Identifying support and resistance areas
Support and resistance areas are those areas where the previous price direction may change. Areas appear due to a disbalance of demand and supply. The areas are very much like levels but they include some price area above and below the significant level.
The support area appears where demand accumulates and buyer activity prevents the price from decreasing. These are areas of price lows or boundaries, which the price didn’t break during a certain period of time.
The resistance area appears where supply accumulates and the seller activity prevents the price from increasing. These are areas of price highs for a selected period of time.
One of three main scenarios could be realised in the resistance/support areas:
The more times the price fails to pass through some level, the more attention traders pay to this area. The same is true about time – those levels are more significant, which the price wasn’t able to break for a long time.
What takes place in support and resistance areas
Traders often subjectively identify support and resistance areas and emotionally open trades in these areas. For example, when the price grows from the support area, traders with long positions receive profit. They are happy and willing to increase their positions if the price returns to these levels once again.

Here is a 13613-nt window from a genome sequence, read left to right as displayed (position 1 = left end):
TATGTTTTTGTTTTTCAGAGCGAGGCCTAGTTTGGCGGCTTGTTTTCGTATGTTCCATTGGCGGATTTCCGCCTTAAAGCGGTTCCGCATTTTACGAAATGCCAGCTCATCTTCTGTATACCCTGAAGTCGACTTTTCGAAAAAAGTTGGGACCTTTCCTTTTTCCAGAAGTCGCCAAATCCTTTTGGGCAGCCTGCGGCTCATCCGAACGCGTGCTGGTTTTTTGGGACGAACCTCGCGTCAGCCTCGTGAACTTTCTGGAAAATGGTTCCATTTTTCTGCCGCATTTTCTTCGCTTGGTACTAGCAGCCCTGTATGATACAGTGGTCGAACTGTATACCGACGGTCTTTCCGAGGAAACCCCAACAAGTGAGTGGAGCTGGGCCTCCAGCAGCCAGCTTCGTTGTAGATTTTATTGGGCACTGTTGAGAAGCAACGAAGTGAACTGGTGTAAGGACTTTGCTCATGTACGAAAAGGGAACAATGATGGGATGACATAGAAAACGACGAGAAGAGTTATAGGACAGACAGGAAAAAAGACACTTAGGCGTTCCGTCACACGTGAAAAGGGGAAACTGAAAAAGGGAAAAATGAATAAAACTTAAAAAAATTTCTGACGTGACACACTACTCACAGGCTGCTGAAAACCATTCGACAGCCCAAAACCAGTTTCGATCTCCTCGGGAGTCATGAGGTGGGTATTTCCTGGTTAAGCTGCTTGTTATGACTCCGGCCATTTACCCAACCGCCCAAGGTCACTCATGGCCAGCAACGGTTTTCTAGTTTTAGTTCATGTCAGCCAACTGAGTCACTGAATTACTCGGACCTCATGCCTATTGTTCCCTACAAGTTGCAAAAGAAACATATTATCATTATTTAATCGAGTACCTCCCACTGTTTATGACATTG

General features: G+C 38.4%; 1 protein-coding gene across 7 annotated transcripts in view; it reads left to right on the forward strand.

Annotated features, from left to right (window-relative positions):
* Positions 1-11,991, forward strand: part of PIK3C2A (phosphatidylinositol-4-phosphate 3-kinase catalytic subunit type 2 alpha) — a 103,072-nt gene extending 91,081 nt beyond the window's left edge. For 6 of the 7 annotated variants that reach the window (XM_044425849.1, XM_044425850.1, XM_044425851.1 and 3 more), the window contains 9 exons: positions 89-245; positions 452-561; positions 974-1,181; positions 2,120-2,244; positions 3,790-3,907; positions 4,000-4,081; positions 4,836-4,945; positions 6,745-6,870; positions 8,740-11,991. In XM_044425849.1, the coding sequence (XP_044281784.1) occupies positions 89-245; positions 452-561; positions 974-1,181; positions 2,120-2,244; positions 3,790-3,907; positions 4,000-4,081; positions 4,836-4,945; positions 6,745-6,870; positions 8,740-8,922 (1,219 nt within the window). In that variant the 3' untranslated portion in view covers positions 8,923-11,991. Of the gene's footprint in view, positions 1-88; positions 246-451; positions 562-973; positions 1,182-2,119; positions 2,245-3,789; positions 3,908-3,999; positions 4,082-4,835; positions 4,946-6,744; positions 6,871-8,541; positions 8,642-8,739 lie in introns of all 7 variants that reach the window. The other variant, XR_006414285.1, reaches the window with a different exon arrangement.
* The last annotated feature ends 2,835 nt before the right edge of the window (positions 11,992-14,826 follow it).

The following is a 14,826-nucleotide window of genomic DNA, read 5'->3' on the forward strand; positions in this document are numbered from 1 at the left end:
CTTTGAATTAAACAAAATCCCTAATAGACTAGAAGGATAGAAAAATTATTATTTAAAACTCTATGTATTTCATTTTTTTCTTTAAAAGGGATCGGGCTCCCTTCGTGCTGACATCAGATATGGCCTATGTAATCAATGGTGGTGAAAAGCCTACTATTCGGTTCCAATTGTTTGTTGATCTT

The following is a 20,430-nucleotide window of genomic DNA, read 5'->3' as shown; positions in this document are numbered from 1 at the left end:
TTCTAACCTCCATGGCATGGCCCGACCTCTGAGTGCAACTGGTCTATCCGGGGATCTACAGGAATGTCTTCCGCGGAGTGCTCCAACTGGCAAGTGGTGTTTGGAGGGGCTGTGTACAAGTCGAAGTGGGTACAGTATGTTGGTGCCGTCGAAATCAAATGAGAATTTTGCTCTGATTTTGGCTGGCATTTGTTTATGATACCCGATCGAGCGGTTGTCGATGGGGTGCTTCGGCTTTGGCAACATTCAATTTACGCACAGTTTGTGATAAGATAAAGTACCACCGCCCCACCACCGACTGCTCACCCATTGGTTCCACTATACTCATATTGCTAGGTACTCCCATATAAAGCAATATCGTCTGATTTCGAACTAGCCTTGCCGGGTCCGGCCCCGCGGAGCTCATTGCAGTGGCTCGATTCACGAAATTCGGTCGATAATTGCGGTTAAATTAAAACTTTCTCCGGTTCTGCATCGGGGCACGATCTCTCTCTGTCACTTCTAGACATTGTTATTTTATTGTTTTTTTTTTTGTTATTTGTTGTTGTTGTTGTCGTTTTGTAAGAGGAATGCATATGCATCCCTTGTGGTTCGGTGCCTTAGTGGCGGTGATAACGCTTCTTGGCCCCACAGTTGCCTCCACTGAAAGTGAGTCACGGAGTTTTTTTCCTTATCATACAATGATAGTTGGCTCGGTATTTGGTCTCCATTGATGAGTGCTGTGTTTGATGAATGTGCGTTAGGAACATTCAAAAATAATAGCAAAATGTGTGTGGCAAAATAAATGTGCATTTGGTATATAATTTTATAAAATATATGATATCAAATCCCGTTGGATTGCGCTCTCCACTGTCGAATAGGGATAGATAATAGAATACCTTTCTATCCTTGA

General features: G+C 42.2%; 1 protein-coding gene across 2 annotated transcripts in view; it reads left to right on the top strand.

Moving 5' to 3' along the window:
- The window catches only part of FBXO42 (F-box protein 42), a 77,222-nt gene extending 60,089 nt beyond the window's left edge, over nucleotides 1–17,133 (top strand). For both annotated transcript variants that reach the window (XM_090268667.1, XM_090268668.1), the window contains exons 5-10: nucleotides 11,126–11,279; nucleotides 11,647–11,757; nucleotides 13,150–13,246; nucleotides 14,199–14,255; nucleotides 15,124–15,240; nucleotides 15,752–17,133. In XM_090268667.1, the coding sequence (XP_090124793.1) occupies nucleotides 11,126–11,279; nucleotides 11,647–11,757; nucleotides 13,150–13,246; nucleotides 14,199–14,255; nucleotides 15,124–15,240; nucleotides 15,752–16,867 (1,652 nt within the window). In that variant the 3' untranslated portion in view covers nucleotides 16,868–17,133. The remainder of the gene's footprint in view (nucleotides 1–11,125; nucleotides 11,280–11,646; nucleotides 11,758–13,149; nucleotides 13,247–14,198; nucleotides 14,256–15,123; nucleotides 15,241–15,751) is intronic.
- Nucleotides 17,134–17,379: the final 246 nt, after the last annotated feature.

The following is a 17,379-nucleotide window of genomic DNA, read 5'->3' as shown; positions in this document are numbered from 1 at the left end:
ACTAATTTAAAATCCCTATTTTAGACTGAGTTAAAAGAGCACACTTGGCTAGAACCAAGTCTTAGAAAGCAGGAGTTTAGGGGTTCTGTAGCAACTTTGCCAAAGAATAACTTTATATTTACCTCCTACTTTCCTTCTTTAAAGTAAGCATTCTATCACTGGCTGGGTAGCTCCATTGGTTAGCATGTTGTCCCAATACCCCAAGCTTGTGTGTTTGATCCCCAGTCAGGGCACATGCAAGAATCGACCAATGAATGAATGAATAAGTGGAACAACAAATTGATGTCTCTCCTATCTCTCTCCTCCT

At the same time, traders with short positions start to get worried about whether they assessed the market situation correctly. It is highly probable that they would close shorts if the price returns to the support area one more time in order to reduce losses.
Traders, who ‘stood aside’, will actively buy if the price returns to the support area. Which means that many traders want to buy a financial asset in this area. If all of them really buy, the price will bounce again.
However, if the price breaks the support area, the situation would change. Traders with long positions will dream to close them (sell). Traders with short positions will be happy and willing to increase their positions. And traders who ‘stood aside’ will start to sell. It means that the majority of traders would wish to sell rather than buy in case of a support area breakout. Namely this is how mirror levels or ‘shift areas’ emerge.
How to identify the support and resistance areas
Support and resistance areas could be identified in different ways. We will consider 6 of them:
- by candle extremes;
- by trading sessions’ and weeks’ opening or closing prices;
- by round levels;
- with the help of indicators;
- with the use of the Market Profile;
- with the help of cluster analysis and Smart Tape.
Let’s discuss them in more detail.
First method. By candle extremes.
Let’s consider an example in the 30-minute Tesla stock chart. We built areas by candle extremes and expanded them to the next or previous extremes. This method is very subjective and creative – levels of various traders would hardly coincide. See Picture 1.
Second method. Apart from extremes, it is also possible to use trading sessions’ and weeks’ openings or closings. This method is also subjective because it is possible to select different time-frames. Moreover, it is always easier to specify areas after their formation than in the process of trading. You cannot know beforehand whether the prices would stop in the specified areas in the future.
Let’s consider an example in the daily WTI oil futures (CL) chart. There are bounces, breakouts and reversals in the specified areas. See Picture 2.
Third method. Support and resistance areas could also be identified by round numbers. Many traders orient in trading towards ‘nice-looking’ round numbers. As a rule they post more stop losses and take profits close to these levels.